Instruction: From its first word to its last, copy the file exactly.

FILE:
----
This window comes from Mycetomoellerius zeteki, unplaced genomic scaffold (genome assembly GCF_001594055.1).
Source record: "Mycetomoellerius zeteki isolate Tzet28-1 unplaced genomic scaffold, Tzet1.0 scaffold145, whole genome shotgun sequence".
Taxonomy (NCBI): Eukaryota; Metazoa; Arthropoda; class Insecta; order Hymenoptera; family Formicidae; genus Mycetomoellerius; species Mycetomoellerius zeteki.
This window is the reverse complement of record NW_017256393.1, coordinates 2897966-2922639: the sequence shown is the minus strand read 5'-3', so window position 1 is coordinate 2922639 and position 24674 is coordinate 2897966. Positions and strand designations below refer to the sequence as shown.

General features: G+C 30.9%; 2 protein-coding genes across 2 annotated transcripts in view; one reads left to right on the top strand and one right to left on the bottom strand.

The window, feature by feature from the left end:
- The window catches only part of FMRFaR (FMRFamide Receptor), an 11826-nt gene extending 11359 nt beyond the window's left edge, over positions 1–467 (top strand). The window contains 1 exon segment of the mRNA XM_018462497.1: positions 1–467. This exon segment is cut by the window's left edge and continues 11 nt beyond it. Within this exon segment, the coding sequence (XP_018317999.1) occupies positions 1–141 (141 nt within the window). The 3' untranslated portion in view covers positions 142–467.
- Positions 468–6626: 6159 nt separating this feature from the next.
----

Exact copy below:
This window comes from Mycetomoellerius zeteki, unplaced genomic scaffold (genome assembly GCF_001594055.1).
Source record: "Mycetomoellerius zeteki isolate Tzet28-1 unplaced genomic scaffold, Tzet1.0 scaffold145, whole genome shotgun sequence".
Taxonomy (NCBI): Eukaryota; Metazoa; Arthropoda; class Insecta; order Hymenoptera; family Formicidae; genus Mycetomoellerius; species Mycetomoellerius zeteki.
This window is the reverse complement of record NW_017256393.1, coordinates 2897966-2922639: the sequence shown is the minus strand read 5'-3', so window position 1 is coordinate 2922639 and position 24674 is coordinate 2897966. Positions and strand designations below refer to the sequence as shown.

General features: G+C 30.9%; 2 protein-coding genes across 2 annotated transcripts in view; one reads left to right on the top strand and one right to left on the bottom strand.

The window, feature by feature from the left end:
- The window catches only part of FMRFaR (FMRFamide Receptor), an 11826-nt gene extending 11359 nt beyond the window's left edge, over positions 1–467 (top strand). The window contains 1 exon segment of the mRNA XM_018462497.1: positions 1–467. This exon segment is cut by the window's left edge and continues 11 nt beyond it. Within this exon segment, the coding sequence (XP_018317999.1) occupies positions 1–141 (141 nt within the window). The 3' untranslated portion in view covers positions 142–467.
- Positions 468–6626: 6159 nt separating this feature from the next.